Please use this identifier to cite or link to this item:
Title: Using marginal standardisation to estimate relative risk without dichotomising continuous outcomes
Authors: Chen, Y. 
Ning, Y. 
Kao, S.L. 
Støer, N.C.
Müller-Riemenschneider, F. 
Venkataraman, K. 
Khoo, E.Y.H. 
Tai, E.-S. 
Tan, C.S. 
Keywords: Dichotomisation
Linear models
Logistic models
Odds ratio
Relative risk
Issue Date: 2019
Publisher: NLM (Medline)
Citation: Chen, Y., Ning, Y., Kao, S.L., Støer, N.C., Müller-Riemenschneider, F., Venkataraman, K., Khoo, E.Y.H., Tai, E.-S., Tan, C.S. (2019). Using marginal standardisation to estimate relative risk without dichotomising continuous outcomes. BMC medical research methodology 19 (1) : 165. ScholarBank@NUS Repository.
Rights: Attribution 4.0 International
Abstract: BACKGROUND: Although criticisms regarding the dichotomisation of continuous variables are well known, applying logit model to dichotomised outcomes is the convention because the odds ratios are easily obtained and they approximate the relative risks (RRs) for rare events. METHODS: To avoid dichotomisation when estimating RR, the marginal standardisation method that transforms estimates from logit or probit model to RR estimate is extended to include estimates from linear model in the transformation. We conducted a simulation study to compare the statistical properties of the estimates from: (i) marginal standardisation method between models for continuous (i.e., linear model) and dichotomised outcomes (i.e., logit or probit model), and (ii) marginal standardisation method and distributional approach (i.e., marginal mean method) applied to linear model. We also compared the diagnostic test for probit, logit and linear models. For the real dataset analysis, we applied these analytical approaches to assess the management of inpatient hyperglycaemia in a pilot intervention study. RESULTS: Although the RR estimates from the marginal standardisation method were generally unbiased for all models in the simulation study, the marginal standardisation method for linear model provided estimates with higher precision and power than logit or probit model, especially when the baseline risks were at the extremes. When comparing approaches that avoid dichotomisation, RR estimates from these approaches had comparable performance. Assessing the assumption of error distribution was less powerful for logit or probit model via link test when compared with diagnostic test for linear model. After accounting for multiple thresholds representing varying levels of severity in hyperglycaemia, marginal standardisation method for linear model provided stronger evidence of reduced hyperglycaemia risk after intervention in the real dataset analysis although the RR estimates were similar across various approaches. CONCLUSIONS: When compared with approaches that do not avoid dichotomisation, the RR estimated from linear model is more precise and powerful, and the diagnostic test from linear model is more powerful in detecting mis-specified error distributional assumption than the diagnostic test from logit or probit model. Our work describes and assesses the methods available to analyse data involving studies of continuous outcomes with binary representations.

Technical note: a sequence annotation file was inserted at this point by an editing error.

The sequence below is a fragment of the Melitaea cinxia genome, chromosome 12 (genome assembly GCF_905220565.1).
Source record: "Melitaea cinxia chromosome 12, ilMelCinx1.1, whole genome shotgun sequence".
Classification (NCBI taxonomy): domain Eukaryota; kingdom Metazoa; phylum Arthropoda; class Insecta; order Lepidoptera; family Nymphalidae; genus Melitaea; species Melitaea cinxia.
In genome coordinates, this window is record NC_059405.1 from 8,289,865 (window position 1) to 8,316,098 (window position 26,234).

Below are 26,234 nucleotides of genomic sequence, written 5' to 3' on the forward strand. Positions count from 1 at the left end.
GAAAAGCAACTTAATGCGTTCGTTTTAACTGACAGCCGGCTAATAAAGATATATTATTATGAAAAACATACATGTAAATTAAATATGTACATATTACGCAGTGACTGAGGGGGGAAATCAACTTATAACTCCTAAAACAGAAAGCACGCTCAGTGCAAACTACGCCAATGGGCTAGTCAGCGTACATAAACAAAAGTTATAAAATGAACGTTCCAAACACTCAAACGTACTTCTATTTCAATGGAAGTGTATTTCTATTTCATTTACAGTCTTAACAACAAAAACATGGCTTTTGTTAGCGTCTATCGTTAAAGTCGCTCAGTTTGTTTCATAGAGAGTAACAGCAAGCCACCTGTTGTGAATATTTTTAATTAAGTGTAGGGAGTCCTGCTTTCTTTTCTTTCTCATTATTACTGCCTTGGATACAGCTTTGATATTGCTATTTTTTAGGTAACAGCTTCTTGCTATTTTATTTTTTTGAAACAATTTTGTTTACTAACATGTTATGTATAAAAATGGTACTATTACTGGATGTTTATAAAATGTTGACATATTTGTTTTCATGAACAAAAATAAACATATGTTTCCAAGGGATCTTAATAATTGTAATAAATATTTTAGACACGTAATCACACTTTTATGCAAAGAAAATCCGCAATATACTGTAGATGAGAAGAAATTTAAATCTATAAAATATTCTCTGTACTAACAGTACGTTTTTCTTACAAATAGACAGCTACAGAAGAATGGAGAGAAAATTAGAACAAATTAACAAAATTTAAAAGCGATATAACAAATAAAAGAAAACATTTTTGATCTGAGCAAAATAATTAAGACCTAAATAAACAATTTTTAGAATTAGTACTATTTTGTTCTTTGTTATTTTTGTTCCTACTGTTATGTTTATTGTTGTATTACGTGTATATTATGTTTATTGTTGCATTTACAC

Source Title: BMC medical research methodology
ISSN: 14712288
DOI: 10.1186/s12874-019-0778-9
Rights: Attribution 4.0 International
Appears in Collections:Elements
Staff Publications

Show full item record
Files in This Item:
File Description SizeFormatAccess SettingsVersion 
10_1186_s12874-019-0778-9.pdf1.46 MBAdobe PDF



Google ScholarTM



This item is licensed under a Creative Commons License Creative Commons